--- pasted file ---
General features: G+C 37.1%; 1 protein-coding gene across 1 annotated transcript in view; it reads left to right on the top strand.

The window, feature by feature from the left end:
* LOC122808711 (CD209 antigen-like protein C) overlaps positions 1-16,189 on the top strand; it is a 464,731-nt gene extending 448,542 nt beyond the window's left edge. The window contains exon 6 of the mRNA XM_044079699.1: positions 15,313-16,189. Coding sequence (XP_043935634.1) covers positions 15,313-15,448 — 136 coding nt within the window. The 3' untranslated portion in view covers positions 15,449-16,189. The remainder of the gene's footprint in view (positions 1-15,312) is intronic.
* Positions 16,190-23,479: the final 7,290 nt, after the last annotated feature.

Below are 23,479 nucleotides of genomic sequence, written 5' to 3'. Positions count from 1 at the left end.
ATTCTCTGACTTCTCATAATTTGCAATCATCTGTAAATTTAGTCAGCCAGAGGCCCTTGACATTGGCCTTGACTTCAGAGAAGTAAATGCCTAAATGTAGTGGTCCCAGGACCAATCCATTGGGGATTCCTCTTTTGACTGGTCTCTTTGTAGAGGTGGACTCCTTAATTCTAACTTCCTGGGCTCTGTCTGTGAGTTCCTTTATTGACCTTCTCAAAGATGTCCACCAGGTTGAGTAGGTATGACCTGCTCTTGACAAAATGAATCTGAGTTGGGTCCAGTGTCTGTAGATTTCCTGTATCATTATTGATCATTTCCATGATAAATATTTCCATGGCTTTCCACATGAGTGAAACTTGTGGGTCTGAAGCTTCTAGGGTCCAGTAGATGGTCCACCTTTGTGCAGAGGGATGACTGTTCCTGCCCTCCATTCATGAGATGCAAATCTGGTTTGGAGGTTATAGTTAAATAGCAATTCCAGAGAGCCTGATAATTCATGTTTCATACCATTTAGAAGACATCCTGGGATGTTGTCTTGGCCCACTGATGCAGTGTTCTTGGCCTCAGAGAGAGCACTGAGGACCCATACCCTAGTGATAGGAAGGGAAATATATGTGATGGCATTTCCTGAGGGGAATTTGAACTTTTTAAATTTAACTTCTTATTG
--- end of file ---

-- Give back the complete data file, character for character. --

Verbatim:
General features: G+C 37.1%; 1 protein-coding gene across 1 annotated transcript in view; it reads left to right on the top strand.

The window, feature by feature from the left end:
* LOC122808711 (CD209 antigen-like protein C) overlaps positions 1-16,189 on the top strand; it is a 464,731-nt gene extending 448,542 nt beyond the window's left edge. The window contains exon 6 of the mRNA XM_044079699.1: positions 15,313-16,189. Coding sequence (XP_043935634.1) covers positions 15,313-15,448 — 136 coding nt within the window. The 3' untranslated portion in view covers positions 15,449-16,189. The remainder of the gene's footprint in view (positions 1-15,312) is intronic.
* Positions 16,190-23,479: the final 7,290 nt, after the last annotated feature.

Below are 23,479 nucleotides of genomic sequence, written 5' to 3'. Positions count from 1 at the left end.
ATTCTCTGACTTCTCATAATTTGCAATCATCTGTAAATTTAGTCAGCCAGAGGCCCTTGACATTGGCCTTGACTTCAGAGAAGTAAATGCCTAAATGTAGTGGTCCCAGGACCAATCCATTGGGGATTCCTCTTTTGACTGGTCTCTTTGTAGAGGTGGACTCCTTAATTCTAACTTCCTGGGCTCTGTCTGTGAGTTCCTTTATTGACCTTCTCAAAGATGTCCACCAGGTTGAGTAGGTATGACCTGCTCTTGACAAAATGAATCTGAGTTGGGTCCAGTGTCTGTAGATTTCCTGTATCATTATTGATCATTTCCATGATAAATATTTCCATGGCTTTCCACATGAGTGAAACTTGTGGGTCTGAAGCTTCTAGGGTCCAGTAGATGGTCCACCTTTGTGCAGAGGGATGACTGTTCCTGCCCTCCATTCATGAGATGCAAATCTGGTTTGGAGGTTATAGTTAAATAGCAATTCCAGAGAGCCTGATAATTCATGTTTCATACCATTTAGAAGACATCCTGGGATGTTGTCTTGGCCCACTGATGCAGTGTTCTTGGCCTCAGAGAGAGCACTGAGGACCCATACCCTAGTGATAGGAAGGGAAATATATGTGATGGCATTTCCTGAGGGGAATTTGAACTTTTTAAATTTAACTTCTTATTG